Sometimes the only solution is a really, really big light

Written by Phil Rhodes

Shutterstock - Lou Oates

There's no getting away from it, if you want that big budget cinema look there is often no substitute for simply having a really big light source.

Quite often, someone will pull out a pocket-sized, battery-powered light, place it a foot from the subject and shoot it at ISO 3200. That makes battery-powered lights look powerful or cameras look sensitive, or some combination of the two, but it doesn't tell us much about how light behaves in a larger, more challenging situation.

Lights get dimmer the further away  we are. Here's how

Lights get dimmer the further away we are. Here's how

Because our eyes and our brains adjust to things automatically and almost invisibly, it's easy to miss just what a range of brightness exists in the real world. A typical 100W LED might achieve 30,000 lux, which sounds like a lot until we realise that we have to be within about 18 inches of it to get that reading. Sunlight, meanwhile, is coming from a source about 150 million kilometres away and frequently exceeds 110,000 lux on a bright day. Some movie lights can equal or exceed that, but only over a very small area with narrow beam settings at short ranges.

But very few people actually need to achieve the levels of light created by the sun. High framerate shooting and the need to fill sunlit shadows are pretty rare. The reality is that we don't generally need all that much light in one spot, but we do quite frequently need light to cover a reasonably large area, because, critically, this is cinema, and our photographic subjects move.

The inverse square law

It's pretty instinctive, for most people, that if we take that pocket-sized, battery-powered light and place it three feet from the subject, by the time the subject has walked, say, six feet further away, the light will have fallen off dramatically. Most people are aware that this behaviour is controlled by the inverse square law. It's easy to picture light radiating from a point in space, getting weaker as it spreads out. It turns out that the rate at which the light level reduces is equal to one divided by the square of the distance. A point light source – a bare lightbulb, for instance - which measures 1000 lux at five feet will have fallen off to 250 lux at ten feet away. Ten is twice two, two squared is four, and one over four is a quarter.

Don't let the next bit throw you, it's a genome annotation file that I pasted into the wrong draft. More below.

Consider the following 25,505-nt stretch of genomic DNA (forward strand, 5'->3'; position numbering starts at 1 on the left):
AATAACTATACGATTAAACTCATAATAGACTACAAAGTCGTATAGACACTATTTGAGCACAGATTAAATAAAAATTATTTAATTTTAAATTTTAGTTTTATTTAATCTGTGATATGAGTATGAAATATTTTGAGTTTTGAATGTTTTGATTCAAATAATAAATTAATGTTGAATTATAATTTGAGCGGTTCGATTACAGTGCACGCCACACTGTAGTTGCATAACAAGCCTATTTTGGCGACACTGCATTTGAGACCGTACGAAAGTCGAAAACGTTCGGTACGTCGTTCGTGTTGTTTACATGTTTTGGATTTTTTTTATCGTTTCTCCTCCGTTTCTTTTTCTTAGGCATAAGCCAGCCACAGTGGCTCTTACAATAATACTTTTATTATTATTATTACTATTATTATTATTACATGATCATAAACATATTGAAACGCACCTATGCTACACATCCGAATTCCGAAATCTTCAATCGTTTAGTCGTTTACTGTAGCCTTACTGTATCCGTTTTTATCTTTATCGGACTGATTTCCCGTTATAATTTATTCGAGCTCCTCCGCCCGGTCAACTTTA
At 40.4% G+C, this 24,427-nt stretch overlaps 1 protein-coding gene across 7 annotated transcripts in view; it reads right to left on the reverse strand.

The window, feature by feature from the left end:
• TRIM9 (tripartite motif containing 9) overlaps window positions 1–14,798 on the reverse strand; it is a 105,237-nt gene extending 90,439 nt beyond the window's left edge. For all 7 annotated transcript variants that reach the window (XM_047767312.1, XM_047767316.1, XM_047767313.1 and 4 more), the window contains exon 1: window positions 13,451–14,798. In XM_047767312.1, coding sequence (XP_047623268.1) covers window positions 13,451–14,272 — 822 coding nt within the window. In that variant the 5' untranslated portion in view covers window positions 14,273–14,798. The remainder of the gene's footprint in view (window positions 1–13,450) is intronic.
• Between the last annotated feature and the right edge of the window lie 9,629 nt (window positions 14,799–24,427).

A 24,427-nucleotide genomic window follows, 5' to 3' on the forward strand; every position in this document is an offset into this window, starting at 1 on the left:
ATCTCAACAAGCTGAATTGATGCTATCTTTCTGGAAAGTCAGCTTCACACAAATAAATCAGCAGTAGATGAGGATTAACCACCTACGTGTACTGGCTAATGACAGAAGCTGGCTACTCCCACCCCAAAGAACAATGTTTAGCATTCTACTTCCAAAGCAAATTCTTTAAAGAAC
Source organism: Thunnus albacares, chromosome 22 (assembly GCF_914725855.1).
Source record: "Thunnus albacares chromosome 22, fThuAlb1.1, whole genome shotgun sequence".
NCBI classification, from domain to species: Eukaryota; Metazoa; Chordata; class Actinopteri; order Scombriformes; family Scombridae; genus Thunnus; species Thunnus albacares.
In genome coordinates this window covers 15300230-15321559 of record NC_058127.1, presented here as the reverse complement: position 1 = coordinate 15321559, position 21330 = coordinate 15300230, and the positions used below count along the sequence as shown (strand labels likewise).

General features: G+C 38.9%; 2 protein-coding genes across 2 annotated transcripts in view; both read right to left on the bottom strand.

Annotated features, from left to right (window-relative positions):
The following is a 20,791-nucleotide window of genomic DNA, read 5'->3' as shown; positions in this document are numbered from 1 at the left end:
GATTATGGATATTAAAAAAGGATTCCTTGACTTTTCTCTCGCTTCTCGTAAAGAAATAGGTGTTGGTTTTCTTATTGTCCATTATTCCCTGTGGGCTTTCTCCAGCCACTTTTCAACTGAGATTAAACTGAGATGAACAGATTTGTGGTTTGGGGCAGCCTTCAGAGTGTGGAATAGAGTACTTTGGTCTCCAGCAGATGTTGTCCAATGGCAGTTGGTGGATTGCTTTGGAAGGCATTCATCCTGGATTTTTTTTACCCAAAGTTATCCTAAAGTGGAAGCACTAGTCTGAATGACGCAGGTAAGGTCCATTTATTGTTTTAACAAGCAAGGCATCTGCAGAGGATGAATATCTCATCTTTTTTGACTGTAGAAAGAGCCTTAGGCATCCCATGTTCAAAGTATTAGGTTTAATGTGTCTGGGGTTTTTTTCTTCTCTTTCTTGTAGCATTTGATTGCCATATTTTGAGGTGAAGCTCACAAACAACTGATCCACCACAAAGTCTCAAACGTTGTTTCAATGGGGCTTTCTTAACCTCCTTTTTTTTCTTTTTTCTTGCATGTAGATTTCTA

The inverse square law is easy to  understand visually. Double the distance, and the light decreases by three  quarters. The blue squares are equal in area

The inverse square law is easy to understand visually. Double the distance and the light decreases by three quarters. The blue squares are equal in area

In theory that only works for point light sources. Lights with reflectors and lenses, especially narrow-angle devices such as a Molebeam with its large parabolic reflector, or even a pocket flashlight, work differently. That's why companies like Arri provides their photometric calculator which contains data about how much light their products will land on an object at various distances. Still, in situations without complex optics involved, where the size of the light source is a small fraction of the distance to the subject, the inverse square law will remain fairly accurate. This even works on things like diffusion frames, so long as they're a distance equal to several times their own dimensions away from the subject (and therefore less useful as diffusion, but that's a subject for another day.)

Double the distance, lose two  stops. It makes sense instinctively

Double the distance, lose two stops. It makes sense instinctively

But why does this help us shoot moving objects? Well, let's look at a graph of the way light falls off as distance increases. The distances and light intensities given here can be in any units you like – the issue is the shape of the graph, which will hold true in all cases.

Falloff is initially steep, but  flattens off at longer range

Falloff is initially steep but flattens off at longer range

At short distances, light falls off quickly, but the curve flattens out quickly. At distances between five and ten, light reduces, as we saw above, to 25%. That's a two-stop reduction in exposure. By three, we're down to 10% of the original light output, representing more than three stops of reduction.

Let's say we start further away, though. If we start at distance 40 and expose for that, by the time we've moved to distance 50, light has only dropped off a small amount. Yes, by the time we get to distance 50, there's only a small amount of the original light left, but assuming we expose for that, at least the people on screen can walk around without fading into the darkness. The losses are much less extreme with lights using lenses, which most of them do, but – here it comes – that's why we sometimes need really big lights.

Really big light

Really big light

Those giant HMIs aren't up there on that cherry picker because the director of photography needs the amount of light they produce at ten feet. Even the largest lights can't compete with sunlight over large areas. That's (usually) not the point. The point is to create a setup where the light is dozens of feet away. People can walk around, where a scene can be blocked and staged without unmanageable variations in exposure. This is one of the things that most obviously separates big, expensive productions from smaller, less expensive productions – the fact that lower-budget scenes are often very static because big stuff takes big lights, far away.

18K LEDs, please.

Title image: Shutterstock - Lou Oates

Tags: Production


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